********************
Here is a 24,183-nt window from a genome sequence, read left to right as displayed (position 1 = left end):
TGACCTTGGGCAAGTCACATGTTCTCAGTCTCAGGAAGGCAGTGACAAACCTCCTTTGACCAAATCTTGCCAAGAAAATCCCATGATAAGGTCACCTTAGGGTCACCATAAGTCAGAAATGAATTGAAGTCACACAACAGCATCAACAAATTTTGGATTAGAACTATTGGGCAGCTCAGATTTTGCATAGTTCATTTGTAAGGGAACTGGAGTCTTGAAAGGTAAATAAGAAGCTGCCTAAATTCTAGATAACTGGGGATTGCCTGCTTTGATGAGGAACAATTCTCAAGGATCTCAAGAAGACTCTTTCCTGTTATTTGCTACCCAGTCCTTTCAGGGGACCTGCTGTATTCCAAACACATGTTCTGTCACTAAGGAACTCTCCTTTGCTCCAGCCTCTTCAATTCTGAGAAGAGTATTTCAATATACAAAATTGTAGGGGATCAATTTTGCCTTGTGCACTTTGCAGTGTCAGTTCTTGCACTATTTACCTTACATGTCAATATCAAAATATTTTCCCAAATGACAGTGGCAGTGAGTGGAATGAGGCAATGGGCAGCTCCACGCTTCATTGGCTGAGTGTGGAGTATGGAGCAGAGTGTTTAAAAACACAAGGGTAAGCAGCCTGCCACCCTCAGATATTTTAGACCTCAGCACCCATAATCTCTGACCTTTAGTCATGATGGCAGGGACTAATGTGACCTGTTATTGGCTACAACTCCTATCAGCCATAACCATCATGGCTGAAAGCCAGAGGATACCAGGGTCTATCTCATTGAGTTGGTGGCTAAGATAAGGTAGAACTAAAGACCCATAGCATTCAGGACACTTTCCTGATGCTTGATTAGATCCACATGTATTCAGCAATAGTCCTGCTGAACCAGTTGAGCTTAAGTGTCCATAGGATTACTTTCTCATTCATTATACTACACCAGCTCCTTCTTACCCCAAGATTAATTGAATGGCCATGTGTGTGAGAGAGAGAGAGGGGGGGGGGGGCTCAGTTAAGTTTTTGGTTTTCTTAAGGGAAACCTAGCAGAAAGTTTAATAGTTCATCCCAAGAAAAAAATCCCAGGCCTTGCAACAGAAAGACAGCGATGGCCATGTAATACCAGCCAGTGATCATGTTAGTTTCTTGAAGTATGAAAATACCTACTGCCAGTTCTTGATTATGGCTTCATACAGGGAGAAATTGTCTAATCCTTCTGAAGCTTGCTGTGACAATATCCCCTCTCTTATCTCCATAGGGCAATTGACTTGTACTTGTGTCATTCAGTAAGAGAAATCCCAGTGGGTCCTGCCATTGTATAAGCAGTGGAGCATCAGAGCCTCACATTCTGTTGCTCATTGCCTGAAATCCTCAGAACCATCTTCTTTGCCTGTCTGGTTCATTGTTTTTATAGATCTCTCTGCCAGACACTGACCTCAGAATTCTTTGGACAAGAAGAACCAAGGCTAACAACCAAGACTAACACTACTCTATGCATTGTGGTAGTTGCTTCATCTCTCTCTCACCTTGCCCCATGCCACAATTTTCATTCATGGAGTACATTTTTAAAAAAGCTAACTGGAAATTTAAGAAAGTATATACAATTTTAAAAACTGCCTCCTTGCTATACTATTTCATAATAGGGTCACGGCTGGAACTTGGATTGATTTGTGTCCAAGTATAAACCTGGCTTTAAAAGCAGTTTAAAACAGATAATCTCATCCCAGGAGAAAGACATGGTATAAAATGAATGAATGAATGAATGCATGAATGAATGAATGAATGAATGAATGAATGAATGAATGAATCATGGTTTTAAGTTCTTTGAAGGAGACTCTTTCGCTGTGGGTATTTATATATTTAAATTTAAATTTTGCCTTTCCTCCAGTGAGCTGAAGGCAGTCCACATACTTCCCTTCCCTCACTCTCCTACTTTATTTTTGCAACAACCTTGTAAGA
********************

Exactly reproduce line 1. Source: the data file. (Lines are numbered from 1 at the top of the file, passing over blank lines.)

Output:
Here is a 24,183-nt window from a genome sequence, read left to right as displayed (position 1 = left end):